‘The sea is rising, the climate is changing’: the lessons learned from Mozambique’s deadly cyclone

As another severe tropical storm hits Mozambique, people still struggling to rebuild lives destroyed by 2019’s Cyclone Idai tell their stories

The tree had stood in the square for nearly 100 years. It was planted by his father, before Afonso Reis was born. He worked as a driver and “liked trees”, says Reis, who is in his 70s. People used to eat the bitter red fruit, but more recently it had provided welcome shade for the stallholders of a busy market in Beira, one of Mozambique’s largest cities.

“I liked to sit under the branches,” says Fina, 21, who sells tomatoes, cucumbers, onions and garlic in the market’s chaotic alleyways. Others hawk bananas, oranges, secondhand clothes. Life would change but the tree seemed constant. Then something odd happened. At about 2pm on 14 March 2019, the tree suddenly keeled over and crashed to the ground. No one was hurt, but people were taken by surprise. “There was only a light wind,” Fina says. “Who would have thought that a tree that size would just fall down?”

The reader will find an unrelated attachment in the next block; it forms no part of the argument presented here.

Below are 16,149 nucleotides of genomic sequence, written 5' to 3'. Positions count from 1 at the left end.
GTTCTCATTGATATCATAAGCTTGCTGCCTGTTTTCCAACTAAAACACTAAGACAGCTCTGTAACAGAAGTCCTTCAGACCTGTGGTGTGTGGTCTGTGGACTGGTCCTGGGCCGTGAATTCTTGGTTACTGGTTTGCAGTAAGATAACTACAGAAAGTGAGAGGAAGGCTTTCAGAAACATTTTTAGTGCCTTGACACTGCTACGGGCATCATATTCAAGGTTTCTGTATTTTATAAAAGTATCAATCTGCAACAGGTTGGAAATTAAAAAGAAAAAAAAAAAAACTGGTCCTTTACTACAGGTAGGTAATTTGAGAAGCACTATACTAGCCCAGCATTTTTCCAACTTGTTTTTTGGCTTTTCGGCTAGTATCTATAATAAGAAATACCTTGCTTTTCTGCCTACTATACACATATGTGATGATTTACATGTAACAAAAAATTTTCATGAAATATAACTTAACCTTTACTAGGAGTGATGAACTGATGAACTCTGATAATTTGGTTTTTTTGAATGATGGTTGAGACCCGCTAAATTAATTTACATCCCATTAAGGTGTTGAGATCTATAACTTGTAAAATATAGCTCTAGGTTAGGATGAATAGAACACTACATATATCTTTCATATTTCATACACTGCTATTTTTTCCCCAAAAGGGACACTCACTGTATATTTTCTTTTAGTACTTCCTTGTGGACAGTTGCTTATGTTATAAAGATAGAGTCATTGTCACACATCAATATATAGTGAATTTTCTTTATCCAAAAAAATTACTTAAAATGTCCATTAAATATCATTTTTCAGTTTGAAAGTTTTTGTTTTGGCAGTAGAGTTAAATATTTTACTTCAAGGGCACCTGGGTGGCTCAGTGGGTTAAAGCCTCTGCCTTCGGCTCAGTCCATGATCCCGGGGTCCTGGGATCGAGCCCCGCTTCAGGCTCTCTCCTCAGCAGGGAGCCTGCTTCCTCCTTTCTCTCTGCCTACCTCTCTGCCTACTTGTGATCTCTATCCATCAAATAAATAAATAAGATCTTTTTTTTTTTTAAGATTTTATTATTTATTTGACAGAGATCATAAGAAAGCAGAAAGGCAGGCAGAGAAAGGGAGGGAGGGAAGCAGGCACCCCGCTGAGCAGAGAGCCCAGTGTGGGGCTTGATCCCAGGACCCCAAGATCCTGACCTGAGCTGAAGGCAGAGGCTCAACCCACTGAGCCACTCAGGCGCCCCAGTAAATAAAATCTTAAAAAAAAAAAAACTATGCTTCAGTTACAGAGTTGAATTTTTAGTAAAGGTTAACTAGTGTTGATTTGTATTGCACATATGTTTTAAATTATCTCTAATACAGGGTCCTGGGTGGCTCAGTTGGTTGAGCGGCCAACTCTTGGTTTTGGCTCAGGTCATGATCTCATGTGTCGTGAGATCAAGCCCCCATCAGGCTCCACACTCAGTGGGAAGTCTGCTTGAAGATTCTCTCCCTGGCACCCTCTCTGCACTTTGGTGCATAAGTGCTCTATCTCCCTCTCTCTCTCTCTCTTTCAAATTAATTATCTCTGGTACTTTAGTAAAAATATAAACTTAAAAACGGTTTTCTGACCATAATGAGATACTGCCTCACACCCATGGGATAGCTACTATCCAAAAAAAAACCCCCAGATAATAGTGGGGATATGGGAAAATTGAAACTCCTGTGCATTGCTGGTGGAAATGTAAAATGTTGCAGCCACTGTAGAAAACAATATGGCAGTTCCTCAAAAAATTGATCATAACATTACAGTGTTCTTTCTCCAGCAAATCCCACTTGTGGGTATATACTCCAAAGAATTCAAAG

We were trying to run from it but the water was coming really fast. The only thing we could do was climb a tree

We visit a farm planted with maize, melons and banana palms. The crops are alive with locusts

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